I just happened to have it. Nobody ever said, “Get rid of it.” I wasn’t even aware of it, but you’re right. Now there’s the first question I’ve never been asked. I’m looking in the mirror now, and I don’t have one. I don’t know what happened to it.

Yes, I was looking at photos from your most recent roles to see if you still have it. But I’m not critiquing the unibrow! How aware are you of the theory that Paul is dead the whole time and this is an endless loop of the cycle that he experiences in hell?
I’m not, but I would bet when The Sixth Sense came out, that probably kicked in. Our references were always based on Kafka or The Wizard of Oz or Alice in Wonderland — going-down-a-rabbit-hole things. But it’s always fun to make a movie that people bring their own theories to. We didn’t think of it.

Did you have a wrap party?
We had two. We had an impulsive one when we wrapped the last day of shooting. We did the crane shot of dropping the keys. I remember Robbie Robertson being on the set that day. And then we all went to Bob Colesberry’s loft, our co-producer on this, which was in Marty’s same building. We partied all day.

Right, because you had finished shooting at night.
Yes. And then we had the official wrap party the next night, and everybody was burned out from staying up all day.

I’m hardly the first person to say how surprising it is that this movie didn’t make more money. To the best of your recollection, what were the expectations around it when it was opening?
When we changed the ending, the test screenings were enormously successful, so we had very, very high expectations and were surprised and confused it didn’t do breakaway business. It wasn’t even No. 1 that weekend. Yet in New York there were lines around the block for weeks. I don’t think it resonated much with the rest of the country. But it’s become a sort of genre unto itself. After Hours has become an adjective for a certain kind of movie since then. I was not unfamiliar with this because Werewolf was the same thing. It was, Why do they have humor in horror? Pick one. And now, since Ghostbusters, that’s de rigueur — you’ve gotta have a couple big laughs between all the killings. I think it was, as they say, a little ahead of its time.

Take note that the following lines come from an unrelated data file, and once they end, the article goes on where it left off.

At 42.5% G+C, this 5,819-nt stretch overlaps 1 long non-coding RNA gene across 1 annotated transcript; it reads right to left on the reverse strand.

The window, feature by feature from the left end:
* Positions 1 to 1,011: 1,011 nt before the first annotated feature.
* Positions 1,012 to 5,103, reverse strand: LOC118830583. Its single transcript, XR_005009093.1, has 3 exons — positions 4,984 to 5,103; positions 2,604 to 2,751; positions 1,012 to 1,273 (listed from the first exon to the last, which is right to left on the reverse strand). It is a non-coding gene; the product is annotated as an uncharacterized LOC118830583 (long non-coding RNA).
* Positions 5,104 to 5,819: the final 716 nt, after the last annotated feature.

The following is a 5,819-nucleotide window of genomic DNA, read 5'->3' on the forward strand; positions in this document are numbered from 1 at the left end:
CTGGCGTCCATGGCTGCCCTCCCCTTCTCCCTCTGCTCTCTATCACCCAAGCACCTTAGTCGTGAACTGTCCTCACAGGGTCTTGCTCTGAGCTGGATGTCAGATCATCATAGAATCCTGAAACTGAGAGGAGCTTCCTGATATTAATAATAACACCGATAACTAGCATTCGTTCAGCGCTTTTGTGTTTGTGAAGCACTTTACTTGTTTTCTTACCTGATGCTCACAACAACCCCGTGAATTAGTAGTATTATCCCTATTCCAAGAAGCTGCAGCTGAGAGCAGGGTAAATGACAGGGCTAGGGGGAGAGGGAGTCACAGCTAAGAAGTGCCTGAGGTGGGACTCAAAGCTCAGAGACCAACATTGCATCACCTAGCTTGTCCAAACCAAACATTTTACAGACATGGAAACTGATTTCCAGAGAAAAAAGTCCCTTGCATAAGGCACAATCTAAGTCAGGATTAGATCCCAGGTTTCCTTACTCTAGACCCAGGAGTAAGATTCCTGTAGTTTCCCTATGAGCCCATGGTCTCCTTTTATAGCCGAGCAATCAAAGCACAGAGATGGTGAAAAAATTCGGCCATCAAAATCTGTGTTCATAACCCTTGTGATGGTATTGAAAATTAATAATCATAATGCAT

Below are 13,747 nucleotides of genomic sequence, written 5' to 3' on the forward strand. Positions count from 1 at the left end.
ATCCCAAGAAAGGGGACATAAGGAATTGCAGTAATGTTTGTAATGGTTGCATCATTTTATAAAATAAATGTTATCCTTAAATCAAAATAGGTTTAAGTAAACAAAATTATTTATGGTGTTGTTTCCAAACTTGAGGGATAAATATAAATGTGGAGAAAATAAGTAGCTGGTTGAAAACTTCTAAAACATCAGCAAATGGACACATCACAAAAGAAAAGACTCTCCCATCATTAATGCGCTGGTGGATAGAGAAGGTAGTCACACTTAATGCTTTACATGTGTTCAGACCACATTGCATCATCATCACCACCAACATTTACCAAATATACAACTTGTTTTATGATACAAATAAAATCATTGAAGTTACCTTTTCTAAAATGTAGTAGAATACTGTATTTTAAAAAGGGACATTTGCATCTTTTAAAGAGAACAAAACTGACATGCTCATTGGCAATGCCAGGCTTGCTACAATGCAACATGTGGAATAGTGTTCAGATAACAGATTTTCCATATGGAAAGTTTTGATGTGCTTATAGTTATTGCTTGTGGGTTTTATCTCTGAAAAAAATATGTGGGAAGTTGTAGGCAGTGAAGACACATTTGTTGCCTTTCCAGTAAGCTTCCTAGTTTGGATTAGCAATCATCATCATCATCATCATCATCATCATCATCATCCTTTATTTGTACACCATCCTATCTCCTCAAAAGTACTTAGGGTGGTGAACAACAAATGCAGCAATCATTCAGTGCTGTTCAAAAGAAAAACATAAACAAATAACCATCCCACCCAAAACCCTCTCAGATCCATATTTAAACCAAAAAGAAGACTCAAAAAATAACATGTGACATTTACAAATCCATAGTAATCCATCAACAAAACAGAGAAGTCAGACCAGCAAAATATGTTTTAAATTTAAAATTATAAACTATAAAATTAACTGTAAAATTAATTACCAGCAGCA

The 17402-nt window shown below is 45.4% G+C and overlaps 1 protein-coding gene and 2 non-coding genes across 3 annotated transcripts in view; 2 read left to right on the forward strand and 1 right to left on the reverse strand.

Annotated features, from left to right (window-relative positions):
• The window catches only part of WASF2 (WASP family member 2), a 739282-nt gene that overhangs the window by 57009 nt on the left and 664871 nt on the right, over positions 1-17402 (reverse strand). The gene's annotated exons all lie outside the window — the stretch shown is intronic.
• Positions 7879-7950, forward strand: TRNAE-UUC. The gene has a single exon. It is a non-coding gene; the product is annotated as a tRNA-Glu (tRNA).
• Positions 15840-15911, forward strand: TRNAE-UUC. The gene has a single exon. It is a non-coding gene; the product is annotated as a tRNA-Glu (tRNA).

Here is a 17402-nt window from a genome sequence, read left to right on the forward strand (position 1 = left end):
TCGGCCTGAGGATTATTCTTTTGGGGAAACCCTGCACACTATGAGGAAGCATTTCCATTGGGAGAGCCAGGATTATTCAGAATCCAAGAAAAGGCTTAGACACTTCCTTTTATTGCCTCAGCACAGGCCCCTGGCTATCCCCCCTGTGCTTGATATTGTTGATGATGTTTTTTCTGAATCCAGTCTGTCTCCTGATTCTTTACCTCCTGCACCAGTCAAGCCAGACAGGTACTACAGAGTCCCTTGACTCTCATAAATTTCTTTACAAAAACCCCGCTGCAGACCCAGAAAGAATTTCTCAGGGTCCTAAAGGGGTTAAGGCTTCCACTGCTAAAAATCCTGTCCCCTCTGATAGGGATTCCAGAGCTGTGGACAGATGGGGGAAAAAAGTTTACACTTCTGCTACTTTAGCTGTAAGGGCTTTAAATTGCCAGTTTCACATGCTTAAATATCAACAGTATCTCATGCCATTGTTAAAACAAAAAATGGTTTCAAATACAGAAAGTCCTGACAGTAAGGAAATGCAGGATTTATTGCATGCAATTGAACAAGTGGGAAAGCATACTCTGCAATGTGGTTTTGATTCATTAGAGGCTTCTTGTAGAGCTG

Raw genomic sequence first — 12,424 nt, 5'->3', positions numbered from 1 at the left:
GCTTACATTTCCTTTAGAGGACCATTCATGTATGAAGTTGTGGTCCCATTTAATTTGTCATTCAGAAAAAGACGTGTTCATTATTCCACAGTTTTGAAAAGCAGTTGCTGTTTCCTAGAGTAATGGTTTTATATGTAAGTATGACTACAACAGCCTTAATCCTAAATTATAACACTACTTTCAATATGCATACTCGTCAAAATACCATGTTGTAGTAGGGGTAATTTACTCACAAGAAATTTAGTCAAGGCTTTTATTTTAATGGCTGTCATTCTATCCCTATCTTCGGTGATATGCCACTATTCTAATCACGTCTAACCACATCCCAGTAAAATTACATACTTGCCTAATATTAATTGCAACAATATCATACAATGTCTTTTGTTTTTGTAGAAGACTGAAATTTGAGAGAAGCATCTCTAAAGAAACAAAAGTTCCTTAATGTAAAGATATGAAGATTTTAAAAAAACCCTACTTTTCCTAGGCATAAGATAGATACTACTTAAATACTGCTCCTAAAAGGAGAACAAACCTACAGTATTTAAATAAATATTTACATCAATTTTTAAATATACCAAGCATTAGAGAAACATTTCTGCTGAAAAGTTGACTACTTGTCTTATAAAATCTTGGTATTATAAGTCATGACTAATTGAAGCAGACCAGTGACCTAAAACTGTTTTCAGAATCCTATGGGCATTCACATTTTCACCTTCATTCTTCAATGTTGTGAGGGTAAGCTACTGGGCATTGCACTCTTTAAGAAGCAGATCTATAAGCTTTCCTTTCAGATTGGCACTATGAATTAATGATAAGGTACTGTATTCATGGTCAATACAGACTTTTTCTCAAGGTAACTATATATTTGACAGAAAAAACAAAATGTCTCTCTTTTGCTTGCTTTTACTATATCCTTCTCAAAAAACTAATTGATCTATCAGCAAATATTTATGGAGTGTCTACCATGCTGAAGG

Is there an anecdote that stands out that you haven’t gotten to tell about After Hours?
Yeah, the mood of that movie and my personal life manifested one night. A couple weeks before shooting, I had gone to Sri Lanka and I met a German girl. We traveled around a bit, and she said, “I’m coming through New York to go to Ohio to be an au pair. Can I stay with you for the night?” I said yes. This was some weeks before we started shooting. Then she went to Ohio, and in the middle of shooting, she wrote me desperate letters and called and said, “This is a disaster. Can I come and stay with you until I figure out what I’m doing?” I said, “No, I’m in the middle of shooting and I’m in a tiny apartment. You can’t.” She was very upset and I was very guilty, but I couldn’t do it. We were about six weeks into shooting. She said, “I’m coming to New York. I’m gonna figure it out.” Then I never heard from her. I got letters in German from her parents going, Have you seen her? Then late one night, we’re shooting on Spring Street and I see this filthy homeless girl who looked like my German. I went, Oh my God. And I leaned down: “Greta! Greta, I’m sorry. Are you okay?” She looks up and we have eye contact and I realize it’s not Greta at all. She attacks me and scratches my face and has to be pulled away. Craft services pulled her off me and gave her a few sandwiches. The happy ending to this is, thanks to Instagram, just last year I got a DM from Greta going, Do you remember me? We were in Sri Lanka together. I went, Oh my God, you’re alive! 

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His first feature film was 1985’s Pee-wee’s Big Adventure. The Last Temptation of Christ was intended to be Scorsese’s follow-up to 1982’s The King of Comedy. The film grossed $10.1 million. Back to the Future was.
Griffin Dunne Answers Every Question About After Hours